If you are developing some application that writes a lot of logs use `logrotate` to keep them short and don’t allow them to reach gigabytes.
I’m developing in Symfony framework on daily basis. And on the development environment, it creates lots of logs. Every request is logged, every command is logged, every event subscriber is logged. And if you’re using some older version deprecations are also logged. On my computer, every refresh in browser creates over 1 MB of logs! My friend gets almost 10 MB…
This is a simple tutorial how to set up Selenium test with PHPUnit and phantomjs for easy and fast testing.
Today I wanted to learn something about Selenium. It’s very popular testing tool for any application that can be launched using a web browser, regardless of programming language or technology. I don’t know it very much, in fact, I know only how to set it up and write the simplest test 😉 But I want to share my today’s experiences because I cannot find any simple tutorial and had to glue together scripts, setting and libraries from all across the internet 😉
If you don’t like reading tutorials and want rather dig into example code I created the repository on GitHub where you can find everything I talk about here.
I use git for about 3 years. First I knew only how to use it with PhpStorm – `cmd + t` to update branch, `cmd + k` to commit and push changes. To make new branch I used menu and let the IDE do the work. It was fine until I heard about `squash`. I heard that it is often used when you contribute to someone’s repository. Maintainer of the repo often want clean history – if you want to contribute you must make pull requests with only one commit. And you may do it using squash.
It was a bit too much for me at that time: `squash`, `rebase`, `push –force`. No thanks 😉
Some time later a couple of people in my company started to use git more. They started to make squashes, rebases and so on. So if they wanted to use it I had to learn it too.
Lets talk about Git hooks. You’re using Git, right? No? But… you have to! Seriously, go to git-scm, GitHub or whatever and check it out.
In Git you have 3 types of files: tracked, ignored and untracked.
Tracked ones are simple – they’re just files you’ve added to the repository. This might be your application’s code. Ignored ones are also simple – if you don’t want to have any file you can add it to `.gitignore` file and you will have it locally but not in the repository. This might be any vendors you can easily install and don’t need to store them in your repository.
But untracked files are a little bit more complicated. These are files you’ve just created and didn’t specify what to do with them. Are those useful and should be added, or are they just temporary files or vendors? They might be also autogenerated files and this post is really about them.
This blog post will contain useful information for those, who want to start developing in Symfony without setting up a server (like apache or nginx) or installing docker.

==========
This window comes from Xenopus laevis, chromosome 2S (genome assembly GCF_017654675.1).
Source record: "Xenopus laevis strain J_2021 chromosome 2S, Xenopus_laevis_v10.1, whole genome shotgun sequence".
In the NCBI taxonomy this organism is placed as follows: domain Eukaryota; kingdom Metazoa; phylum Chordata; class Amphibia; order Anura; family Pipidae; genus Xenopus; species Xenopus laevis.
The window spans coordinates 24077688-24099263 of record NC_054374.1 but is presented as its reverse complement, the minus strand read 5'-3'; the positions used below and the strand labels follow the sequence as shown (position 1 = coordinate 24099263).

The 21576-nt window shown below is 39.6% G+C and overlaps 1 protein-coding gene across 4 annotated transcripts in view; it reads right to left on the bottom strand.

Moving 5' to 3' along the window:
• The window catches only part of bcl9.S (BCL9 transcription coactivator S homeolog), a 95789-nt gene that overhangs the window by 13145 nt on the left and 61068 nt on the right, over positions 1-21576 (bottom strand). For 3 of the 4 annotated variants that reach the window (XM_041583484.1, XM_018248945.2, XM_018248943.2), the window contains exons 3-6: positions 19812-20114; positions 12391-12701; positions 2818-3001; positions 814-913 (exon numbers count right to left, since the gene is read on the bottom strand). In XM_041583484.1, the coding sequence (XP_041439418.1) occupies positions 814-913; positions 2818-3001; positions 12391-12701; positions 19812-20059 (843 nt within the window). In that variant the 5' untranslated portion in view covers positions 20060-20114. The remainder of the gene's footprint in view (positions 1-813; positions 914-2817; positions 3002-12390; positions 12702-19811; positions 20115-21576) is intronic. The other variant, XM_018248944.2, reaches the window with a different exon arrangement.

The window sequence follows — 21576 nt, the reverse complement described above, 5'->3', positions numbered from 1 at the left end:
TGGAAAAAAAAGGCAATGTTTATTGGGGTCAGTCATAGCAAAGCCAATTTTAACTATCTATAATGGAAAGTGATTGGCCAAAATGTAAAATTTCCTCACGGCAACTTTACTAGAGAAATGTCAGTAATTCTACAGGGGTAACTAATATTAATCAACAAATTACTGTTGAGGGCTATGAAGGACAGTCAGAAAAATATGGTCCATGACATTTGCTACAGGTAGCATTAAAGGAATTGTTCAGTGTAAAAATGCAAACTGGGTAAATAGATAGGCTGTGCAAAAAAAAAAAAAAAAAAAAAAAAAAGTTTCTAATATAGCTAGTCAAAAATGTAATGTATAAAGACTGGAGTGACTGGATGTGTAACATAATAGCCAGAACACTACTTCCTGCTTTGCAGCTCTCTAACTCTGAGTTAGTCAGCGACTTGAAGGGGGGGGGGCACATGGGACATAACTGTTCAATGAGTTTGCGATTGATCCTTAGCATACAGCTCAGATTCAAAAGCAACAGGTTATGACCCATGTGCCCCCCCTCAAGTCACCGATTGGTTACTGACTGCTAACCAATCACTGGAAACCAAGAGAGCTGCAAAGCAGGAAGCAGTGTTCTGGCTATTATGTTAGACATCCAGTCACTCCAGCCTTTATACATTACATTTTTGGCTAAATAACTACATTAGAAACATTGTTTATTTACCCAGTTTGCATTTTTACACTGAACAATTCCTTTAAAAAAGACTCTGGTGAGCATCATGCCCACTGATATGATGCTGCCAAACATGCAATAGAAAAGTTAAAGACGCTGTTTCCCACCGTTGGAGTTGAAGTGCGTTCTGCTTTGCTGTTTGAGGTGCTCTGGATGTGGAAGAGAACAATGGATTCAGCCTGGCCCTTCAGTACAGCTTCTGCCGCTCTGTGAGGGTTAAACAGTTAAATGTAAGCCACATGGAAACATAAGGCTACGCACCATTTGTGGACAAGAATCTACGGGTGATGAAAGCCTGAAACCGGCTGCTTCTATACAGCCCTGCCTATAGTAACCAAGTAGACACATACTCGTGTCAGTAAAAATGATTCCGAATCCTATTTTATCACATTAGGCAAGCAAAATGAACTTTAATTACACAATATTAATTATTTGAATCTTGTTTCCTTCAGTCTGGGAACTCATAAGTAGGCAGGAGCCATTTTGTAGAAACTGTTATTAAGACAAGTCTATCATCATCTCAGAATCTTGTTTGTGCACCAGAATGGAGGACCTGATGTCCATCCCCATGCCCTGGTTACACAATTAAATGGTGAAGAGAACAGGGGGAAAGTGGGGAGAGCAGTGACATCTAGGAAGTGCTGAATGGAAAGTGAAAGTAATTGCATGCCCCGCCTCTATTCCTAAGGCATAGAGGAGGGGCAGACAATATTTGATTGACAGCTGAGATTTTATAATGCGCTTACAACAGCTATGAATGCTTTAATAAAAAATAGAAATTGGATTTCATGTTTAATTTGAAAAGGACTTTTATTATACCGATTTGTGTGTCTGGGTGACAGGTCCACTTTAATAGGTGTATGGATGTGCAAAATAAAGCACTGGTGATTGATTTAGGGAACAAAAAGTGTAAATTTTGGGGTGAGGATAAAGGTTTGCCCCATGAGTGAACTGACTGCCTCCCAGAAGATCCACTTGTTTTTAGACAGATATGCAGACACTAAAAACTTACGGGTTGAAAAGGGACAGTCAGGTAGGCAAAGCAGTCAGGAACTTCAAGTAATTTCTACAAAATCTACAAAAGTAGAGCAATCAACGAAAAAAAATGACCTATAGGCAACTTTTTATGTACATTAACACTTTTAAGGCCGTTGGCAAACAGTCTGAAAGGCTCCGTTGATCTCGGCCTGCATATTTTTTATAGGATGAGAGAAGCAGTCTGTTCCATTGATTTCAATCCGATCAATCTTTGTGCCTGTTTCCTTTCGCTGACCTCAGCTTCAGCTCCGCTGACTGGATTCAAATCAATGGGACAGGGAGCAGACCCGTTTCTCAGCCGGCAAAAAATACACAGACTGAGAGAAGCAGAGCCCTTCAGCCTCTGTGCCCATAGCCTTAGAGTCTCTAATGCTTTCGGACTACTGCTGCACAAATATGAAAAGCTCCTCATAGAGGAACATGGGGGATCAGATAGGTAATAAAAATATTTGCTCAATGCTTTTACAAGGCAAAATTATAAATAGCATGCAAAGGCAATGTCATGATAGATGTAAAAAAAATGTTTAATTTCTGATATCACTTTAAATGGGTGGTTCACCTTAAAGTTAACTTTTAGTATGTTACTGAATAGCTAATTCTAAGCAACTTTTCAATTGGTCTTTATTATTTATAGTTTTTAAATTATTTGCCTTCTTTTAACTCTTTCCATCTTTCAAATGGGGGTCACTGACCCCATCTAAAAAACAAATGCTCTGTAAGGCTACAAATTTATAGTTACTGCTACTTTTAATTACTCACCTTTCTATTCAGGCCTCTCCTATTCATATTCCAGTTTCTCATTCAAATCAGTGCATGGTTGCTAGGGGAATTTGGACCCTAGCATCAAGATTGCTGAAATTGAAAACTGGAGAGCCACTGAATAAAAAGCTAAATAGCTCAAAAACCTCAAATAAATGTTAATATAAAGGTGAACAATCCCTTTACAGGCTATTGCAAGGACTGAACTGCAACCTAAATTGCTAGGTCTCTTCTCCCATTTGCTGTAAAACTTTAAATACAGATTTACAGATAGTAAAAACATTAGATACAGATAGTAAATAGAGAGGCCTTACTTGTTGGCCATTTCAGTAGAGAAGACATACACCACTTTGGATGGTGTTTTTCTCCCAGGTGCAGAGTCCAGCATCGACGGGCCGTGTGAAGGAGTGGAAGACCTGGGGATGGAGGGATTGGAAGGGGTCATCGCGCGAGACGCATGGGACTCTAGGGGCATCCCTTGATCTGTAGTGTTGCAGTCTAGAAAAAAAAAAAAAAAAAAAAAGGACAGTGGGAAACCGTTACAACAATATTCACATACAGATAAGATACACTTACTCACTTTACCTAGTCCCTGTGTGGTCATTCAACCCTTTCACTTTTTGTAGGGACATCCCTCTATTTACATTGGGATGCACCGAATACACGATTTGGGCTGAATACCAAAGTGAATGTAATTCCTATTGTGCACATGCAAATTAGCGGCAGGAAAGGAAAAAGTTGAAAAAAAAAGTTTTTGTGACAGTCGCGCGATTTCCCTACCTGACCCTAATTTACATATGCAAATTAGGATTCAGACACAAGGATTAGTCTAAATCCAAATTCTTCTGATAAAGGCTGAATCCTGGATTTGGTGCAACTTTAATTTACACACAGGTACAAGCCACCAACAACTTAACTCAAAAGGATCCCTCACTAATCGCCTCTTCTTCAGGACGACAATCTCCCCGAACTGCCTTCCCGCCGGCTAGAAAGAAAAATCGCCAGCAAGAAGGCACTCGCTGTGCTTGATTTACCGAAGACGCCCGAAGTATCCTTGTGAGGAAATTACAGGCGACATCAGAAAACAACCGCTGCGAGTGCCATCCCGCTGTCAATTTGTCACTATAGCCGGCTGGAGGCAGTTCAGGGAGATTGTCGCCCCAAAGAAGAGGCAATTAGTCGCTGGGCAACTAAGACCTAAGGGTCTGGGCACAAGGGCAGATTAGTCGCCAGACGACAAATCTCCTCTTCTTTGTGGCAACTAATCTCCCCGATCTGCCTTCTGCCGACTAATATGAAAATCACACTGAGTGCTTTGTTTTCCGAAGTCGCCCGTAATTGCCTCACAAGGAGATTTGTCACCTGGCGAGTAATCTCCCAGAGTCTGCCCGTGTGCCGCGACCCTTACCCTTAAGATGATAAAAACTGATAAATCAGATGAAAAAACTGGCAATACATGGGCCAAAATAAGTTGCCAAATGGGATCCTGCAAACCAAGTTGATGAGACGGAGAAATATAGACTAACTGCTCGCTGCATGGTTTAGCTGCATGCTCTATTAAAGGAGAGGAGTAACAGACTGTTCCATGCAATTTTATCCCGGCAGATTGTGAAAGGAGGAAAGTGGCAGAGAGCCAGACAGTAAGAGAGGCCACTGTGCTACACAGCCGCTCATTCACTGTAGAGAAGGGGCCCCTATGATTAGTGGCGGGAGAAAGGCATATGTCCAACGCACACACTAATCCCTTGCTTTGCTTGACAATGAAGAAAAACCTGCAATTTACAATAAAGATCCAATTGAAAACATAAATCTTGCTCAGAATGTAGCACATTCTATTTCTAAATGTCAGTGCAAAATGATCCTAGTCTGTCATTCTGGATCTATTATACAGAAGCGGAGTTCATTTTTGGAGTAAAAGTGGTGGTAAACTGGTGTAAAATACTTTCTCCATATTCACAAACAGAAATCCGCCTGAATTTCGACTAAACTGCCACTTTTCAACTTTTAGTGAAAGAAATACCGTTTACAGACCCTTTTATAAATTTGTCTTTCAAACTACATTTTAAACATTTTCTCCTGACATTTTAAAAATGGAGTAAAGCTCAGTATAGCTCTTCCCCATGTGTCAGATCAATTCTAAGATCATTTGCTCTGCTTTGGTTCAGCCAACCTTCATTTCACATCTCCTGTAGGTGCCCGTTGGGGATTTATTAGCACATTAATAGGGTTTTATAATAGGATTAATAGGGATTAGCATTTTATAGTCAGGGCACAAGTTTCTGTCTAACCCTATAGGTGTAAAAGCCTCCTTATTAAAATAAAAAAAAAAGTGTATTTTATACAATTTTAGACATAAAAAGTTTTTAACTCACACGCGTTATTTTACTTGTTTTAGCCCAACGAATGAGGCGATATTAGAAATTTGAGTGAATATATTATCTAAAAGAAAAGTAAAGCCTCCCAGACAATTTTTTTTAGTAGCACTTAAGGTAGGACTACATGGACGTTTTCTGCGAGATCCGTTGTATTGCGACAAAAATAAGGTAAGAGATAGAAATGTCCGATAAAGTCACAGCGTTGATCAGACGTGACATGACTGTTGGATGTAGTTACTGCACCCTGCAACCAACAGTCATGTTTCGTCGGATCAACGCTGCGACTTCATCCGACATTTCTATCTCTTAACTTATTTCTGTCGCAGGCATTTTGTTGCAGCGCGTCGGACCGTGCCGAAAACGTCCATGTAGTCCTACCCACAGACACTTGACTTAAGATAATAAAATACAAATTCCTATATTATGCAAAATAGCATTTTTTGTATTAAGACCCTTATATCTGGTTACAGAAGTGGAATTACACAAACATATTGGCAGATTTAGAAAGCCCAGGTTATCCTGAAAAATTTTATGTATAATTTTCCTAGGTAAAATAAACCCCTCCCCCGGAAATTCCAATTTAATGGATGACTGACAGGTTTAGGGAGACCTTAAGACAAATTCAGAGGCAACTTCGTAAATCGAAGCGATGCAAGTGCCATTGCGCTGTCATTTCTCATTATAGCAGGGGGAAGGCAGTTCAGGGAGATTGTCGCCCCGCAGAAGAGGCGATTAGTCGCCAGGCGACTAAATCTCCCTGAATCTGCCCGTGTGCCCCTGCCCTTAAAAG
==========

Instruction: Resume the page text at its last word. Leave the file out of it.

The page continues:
PHP from version 5.4 has built in server. You can run it by executing in console php -S 127.0.0.1:8000 in your projects directory. When you go to this address (of course you can change the port and 127.0.0.1 to localhost) you’ll see the main page of your project.
I was challenged in my last post to deeper check performance of strings. I think it will be quite interesting to test out some cases and say which way of using strings is the best.
In this post, I will check several string usages in PHP 5.6 and PHP 7.
To simplify testing I created a simple function which gets 2 arguments: an array of callable functions to compare (as many as you want) with names to display in summary, and a number of loops to test the function…
As you may know, in PHP you can use single and double quotes for strings. These two lines are equal:
$str1 = "some string";
$str2 = 'some string';
// $str1 === $str2 returns true
The only difference here is handling variables placed inside quotes. Let’s look at this simple example:
$name = "John";
$str1 = "Hello there $name";
$str2 = 'Hello there $name';
echo $str1; // gives Hello there John
echo $str2; // gives Hello there $name
As you can see in double quotes variables are processed and in single quotes they aren’t.
But which one should I use?
`php -a` command opens interactive shell in which you can write some simple samples of code and quickly validate some of your ideas. It works like Python shell and you can write in it simple statements, functions and so on.
I was working on a project in C# and ASP.NET MVC once. It was a long time ago. I can remember how happy I was. Earlier I was creating a project in PHP in the worst way: on an own framework. It was all old, shitty PHP. With big routing arrays, custom validation services, and ancient template engine, Smarty2.
When I started to create a project in ASP.NET I was astonished how many great features it has. One of them were annotations.
Time to speed the things up!
The series becomes a little too long, so its time to the drastic movement.
The application is working now. Here I’ll describe how to add a new note and set reminder as done. I think, that this will be a good foundation for extending the application.